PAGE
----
Fuses lit, the leaders of united tribes sat high upon their petulant camels who groaned in staccato calls across the dunes which shifted every minute as wind whipped it up into billows of dry dust plumes. The train carrying more soldiers and arms was fast approaching. Blue eyes dart back and forth across the desert scene, latch onto metallic gleams from scimitars, swords and rifles all
caught in unforgiving rays of sunlit beams. His wounds were healed but he would always bear the mental scar of humiliating torture under capture. And he couldn’t know it at this moment but, soon his life would be in ruins for leading this and other rebellion. Promoted and sent back into a dubious exile no more would he draw a saber, but he would be forever known now as, Lawrence of Arabia.
T. E. Lawrence became famous during World War 1 for uniting the many different Arab tribes to rise up and revolt against (the then) Ottoman Empire (Turkish) which had been allied with Germany.
At the time and, mostly for strategic purposes, (and continues today) it suited the British and her allies to bring about the fall of the Ottoman Empire. What we see today in the some of the middle east is probably due (in part) to what happened back then.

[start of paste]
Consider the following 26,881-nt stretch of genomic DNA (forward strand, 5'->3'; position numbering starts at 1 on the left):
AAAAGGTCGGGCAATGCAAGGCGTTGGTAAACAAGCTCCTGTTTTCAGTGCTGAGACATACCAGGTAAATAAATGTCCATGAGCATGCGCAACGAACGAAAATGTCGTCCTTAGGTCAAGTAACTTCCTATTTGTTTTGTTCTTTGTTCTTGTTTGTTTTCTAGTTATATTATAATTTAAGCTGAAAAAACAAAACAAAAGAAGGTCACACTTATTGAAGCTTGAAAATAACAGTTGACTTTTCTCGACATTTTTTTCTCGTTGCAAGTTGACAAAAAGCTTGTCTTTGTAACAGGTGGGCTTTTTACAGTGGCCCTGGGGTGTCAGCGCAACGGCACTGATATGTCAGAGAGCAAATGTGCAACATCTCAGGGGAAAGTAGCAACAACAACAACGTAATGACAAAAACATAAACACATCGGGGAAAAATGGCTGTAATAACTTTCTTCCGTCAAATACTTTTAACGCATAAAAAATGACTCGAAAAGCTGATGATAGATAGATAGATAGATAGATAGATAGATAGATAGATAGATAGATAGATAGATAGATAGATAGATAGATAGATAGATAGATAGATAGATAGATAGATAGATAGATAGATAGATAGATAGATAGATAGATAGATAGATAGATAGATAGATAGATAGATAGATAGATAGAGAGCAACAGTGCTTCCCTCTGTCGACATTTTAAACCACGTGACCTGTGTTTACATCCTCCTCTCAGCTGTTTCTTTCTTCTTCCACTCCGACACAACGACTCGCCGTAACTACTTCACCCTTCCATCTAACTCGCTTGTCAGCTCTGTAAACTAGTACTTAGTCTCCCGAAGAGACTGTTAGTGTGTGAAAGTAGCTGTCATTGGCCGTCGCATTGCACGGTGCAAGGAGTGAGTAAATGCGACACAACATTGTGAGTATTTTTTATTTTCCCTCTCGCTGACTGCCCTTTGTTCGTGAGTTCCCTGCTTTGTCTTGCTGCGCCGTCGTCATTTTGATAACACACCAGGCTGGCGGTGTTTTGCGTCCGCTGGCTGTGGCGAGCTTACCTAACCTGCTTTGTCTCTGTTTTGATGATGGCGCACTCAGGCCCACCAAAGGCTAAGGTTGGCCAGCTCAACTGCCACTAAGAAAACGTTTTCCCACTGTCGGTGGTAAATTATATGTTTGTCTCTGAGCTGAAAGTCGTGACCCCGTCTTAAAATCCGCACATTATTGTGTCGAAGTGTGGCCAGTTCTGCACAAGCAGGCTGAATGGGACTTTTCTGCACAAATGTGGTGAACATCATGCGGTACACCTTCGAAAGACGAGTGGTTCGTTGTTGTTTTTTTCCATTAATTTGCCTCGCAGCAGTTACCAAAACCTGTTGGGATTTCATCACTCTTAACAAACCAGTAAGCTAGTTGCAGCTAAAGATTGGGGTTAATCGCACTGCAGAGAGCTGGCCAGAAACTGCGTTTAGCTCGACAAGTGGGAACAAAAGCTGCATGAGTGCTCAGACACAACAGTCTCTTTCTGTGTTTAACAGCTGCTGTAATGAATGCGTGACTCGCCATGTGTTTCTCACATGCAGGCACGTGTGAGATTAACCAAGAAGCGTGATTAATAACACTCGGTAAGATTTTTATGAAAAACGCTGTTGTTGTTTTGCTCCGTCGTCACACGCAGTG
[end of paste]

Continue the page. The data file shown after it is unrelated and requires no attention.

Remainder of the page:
T. E. Lawrence’s death is somewhat as controversial as his life was. He died while riding his motorcycle. He supposedly hit a stone while swerving to avoid hitting two boys and was thrown over the handlebars hitting his head and after a few days, died. Some say he worked as a spy and because of what he knew and may expose in his future writings, he was killed but it was made to look like an accident.
But, for a while, he united hundreds of small Arab tribes into one united group who overthrew the rule of an Empire.
Shared with The Sunday Whirl #42